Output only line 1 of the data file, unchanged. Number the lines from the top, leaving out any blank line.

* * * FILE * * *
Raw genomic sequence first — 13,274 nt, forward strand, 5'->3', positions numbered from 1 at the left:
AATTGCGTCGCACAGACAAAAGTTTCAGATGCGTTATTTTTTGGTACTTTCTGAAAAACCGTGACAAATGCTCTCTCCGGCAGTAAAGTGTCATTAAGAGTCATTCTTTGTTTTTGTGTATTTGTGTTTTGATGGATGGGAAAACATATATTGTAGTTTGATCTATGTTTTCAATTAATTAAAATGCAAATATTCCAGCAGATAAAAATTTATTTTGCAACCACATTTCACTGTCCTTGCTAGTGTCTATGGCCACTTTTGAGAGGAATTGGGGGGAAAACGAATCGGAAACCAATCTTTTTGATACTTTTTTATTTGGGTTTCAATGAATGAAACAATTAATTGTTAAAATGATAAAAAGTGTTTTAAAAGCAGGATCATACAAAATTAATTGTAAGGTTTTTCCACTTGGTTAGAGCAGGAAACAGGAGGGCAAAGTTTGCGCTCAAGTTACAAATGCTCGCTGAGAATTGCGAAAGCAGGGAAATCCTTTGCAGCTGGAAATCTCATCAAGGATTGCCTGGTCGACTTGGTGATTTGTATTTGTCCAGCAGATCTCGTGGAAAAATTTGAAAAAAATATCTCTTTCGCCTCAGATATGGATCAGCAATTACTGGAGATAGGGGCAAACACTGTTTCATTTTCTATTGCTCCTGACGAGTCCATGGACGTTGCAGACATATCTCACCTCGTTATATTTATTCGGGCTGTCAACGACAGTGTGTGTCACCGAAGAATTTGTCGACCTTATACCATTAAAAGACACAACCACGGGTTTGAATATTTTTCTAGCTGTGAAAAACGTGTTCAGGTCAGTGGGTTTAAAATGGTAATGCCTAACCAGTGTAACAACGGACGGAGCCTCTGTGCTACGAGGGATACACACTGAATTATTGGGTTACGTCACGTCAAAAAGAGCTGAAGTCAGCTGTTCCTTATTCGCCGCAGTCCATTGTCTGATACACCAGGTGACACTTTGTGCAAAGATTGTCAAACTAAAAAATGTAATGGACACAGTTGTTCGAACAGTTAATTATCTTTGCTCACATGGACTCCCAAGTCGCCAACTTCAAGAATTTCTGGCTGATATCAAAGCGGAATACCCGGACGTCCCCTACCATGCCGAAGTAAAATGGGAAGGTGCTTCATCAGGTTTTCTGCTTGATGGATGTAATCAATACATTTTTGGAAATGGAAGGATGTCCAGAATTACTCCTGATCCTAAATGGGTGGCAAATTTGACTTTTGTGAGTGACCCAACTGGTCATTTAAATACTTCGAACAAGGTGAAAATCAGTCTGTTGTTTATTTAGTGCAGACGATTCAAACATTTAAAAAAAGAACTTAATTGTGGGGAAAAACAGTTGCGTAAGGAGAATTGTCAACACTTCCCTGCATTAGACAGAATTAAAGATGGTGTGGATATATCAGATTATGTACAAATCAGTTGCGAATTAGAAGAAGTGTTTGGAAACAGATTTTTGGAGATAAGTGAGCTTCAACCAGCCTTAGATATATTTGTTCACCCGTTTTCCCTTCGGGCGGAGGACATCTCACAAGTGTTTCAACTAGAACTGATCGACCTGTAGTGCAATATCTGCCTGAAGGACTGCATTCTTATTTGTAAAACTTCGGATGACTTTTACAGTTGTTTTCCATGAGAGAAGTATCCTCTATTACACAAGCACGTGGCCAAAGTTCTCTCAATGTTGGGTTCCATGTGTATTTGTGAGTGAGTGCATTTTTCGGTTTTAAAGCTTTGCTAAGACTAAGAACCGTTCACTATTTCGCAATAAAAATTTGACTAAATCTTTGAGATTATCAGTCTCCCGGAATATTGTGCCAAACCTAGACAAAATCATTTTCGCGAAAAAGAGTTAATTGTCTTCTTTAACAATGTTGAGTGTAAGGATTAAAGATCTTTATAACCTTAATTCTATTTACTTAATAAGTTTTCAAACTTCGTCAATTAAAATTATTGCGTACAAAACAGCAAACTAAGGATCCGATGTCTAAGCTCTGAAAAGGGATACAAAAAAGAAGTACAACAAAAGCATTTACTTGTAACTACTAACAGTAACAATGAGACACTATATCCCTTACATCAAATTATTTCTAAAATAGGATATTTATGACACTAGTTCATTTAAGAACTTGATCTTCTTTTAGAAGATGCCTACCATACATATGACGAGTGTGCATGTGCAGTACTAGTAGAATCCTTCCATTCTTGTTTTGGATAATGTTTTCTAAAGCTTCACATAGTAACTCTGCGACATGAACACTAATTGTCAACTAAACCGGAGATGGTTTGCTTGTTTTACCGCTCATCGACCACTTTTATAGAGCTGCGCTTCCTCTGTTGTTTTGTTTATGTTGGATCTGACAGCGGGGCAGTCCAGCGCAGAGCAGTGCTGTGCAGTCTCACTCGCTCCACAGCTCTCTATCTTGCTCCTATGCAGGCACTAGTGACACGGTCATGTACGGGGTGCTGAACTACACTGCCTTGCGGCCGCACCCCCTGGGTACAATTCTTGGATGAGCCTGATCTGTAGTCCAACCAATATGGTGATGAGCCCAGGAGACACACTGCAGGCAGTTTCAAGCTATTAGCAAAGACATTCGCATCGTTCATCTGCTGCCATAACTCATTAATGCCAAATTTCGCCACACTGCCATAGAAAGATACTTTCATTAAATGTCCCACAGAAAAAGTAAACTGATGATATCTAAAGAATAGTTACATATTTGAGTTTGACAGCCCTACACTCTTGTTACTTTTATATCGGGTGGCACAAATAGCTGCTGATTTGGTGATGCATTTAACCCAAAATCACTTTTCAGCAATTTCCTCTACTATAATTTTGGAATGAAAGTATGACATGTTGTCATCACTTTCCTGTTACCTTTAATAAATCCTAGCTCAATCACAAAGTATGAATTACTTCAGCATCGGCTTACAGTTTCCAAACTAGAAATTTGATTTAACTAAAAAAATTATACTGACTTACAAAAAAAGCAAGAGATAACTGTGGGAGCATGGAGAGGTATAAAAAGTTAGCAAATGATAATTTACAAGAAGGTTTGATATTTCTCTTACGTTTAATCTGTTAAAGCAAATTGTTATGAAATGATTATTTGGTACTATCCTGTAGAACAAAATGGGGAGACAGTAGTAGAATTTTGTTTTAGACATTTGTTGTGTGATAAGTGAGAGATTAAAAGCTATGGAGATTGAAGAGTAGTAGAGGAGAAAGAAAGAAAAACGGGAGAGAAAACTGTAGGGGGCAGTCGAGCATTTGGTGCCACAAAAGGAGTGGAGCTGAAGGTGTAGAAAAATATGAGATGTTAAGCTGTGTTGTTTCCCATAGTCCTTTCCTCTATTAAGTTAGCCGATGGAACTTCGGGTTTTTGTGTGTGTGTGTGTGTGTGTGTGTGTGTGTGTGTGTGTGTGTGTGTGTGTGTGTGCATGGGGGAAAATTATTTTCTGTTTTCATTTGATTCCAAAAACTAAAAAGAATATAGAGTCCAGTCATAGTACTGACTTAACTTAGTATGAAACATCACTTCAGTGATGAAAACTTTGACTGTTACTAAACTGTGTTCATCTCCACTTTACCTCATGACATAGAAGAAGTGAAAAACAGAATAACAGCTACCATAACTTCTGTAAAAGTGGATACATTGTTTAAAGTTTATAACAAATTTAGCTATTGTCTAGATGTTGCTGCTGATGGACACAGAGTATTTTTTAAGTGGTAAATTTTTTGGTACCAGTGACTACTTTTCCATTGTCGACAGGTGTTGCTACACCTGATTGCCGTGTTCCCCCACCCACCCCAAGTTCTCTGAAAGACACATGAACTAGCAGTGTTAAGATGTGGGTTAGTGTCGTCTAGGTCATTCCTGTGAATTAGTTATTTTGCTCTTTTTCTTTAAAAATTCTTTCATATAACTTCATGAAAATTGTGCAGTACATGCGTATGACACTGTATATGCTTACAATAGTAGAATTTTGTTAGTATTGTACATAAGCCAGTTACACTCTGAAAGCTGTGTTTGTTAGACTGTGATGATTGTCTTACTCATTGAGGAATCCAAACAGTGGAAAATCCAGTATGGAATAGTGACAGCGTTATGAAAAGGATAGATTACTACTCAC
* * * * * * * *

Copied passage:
Raw genomic sequence first — 13,274 nt, forward strand, 5'->3', positions numbered from 1 at the left: